dreaded opportunity to be an incalculable number of potential parents/families to adopt these children. It all starts with our social worker, her name was Jeanine and she was a gem. From the very beginning she worked with us and helped answer questions, soothe our anxiety, and answer more questions whenever we needed her. She was overworked, under paid, and truly not in it for the money or the fame. She seemed to be in it for the children and families. These types of social workers are very hard to find, in our experience anyway.
After looking through the available children in those binders, you choose a few children that you are interested in learning more about. Our social worker would then email the child’s social worker with our information & Home Study to see if we would be a good fit for that child. The first process of being chosen, is that we would go against 2 other families to meet with a committee to decide the child’s and our families fate.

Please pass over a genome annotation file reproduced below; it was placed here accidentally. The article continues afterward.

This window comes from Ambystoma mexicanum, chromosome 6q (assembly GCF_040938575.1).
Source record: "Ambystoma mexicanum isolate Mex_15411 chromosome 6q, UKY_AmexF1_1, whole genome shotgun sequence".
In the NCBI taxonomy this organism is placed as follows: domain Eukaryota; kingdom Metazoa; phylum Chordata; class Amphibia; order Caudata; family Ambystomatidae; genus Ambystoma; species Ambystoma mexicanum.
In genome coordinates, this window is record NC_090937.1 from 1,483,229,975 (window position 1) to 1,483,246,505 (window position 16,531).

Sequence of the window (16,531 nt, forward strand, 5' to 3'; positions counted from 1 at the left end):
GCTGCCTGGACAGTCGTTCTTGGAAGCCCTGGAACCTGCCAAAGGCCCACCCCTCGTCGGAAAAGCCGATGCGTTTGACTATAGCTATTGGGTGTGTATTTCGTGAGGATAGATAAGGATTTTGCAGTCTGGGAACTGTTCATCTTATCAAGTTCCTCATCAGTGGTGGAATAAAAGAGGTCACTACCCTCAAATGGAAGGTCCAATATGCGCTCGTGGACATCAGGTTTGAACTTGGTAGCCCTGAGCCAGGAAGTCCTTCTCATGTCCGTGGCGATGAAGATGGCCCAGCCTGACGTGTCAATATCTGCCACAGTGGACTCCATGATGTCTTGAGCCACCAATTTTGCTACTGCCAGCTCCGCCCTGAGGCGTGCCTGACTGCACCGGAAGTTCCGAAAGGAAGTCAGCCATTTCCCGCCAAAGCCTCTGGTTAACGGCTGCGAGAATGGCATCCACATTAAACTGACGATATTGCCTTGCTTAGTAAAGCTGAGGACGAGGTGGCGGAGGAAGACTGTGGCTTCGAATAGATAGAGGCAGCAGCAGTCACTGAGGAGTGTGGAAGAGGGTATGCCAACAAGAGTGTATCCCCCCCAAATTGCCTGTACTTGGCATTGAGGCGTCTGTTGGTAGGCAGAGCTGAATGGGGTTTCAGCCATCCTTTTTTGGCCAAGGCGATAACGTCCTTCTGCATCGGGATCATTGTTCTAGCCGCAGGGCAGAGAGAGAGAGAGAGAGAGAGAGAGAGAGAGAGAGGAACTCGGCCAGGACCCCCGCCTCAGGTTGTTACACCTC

One in three. 33% chance. Odd’s weren’t the best, but we felt positive and hopeful, but better than the 18% chance of our fertility working years before. We prayed to know if we should adopt him, and that we might be chosen to add him to our family.
We put our names in for quite a few children. We weren’t chosen then and weren’t quite a good fit for those children.
Then came Keith.
I looked at Keith’s picture and his information on his paperwork, and I tried to imagine him in our family. At the time, we were hopefully optimistic, and like the cases before, we didn’t think anything would come of adopting him.
Keith was about 2, he was black and truly adorable.
We received a call from Jeanine about a week after submitting our home study. It was exciting.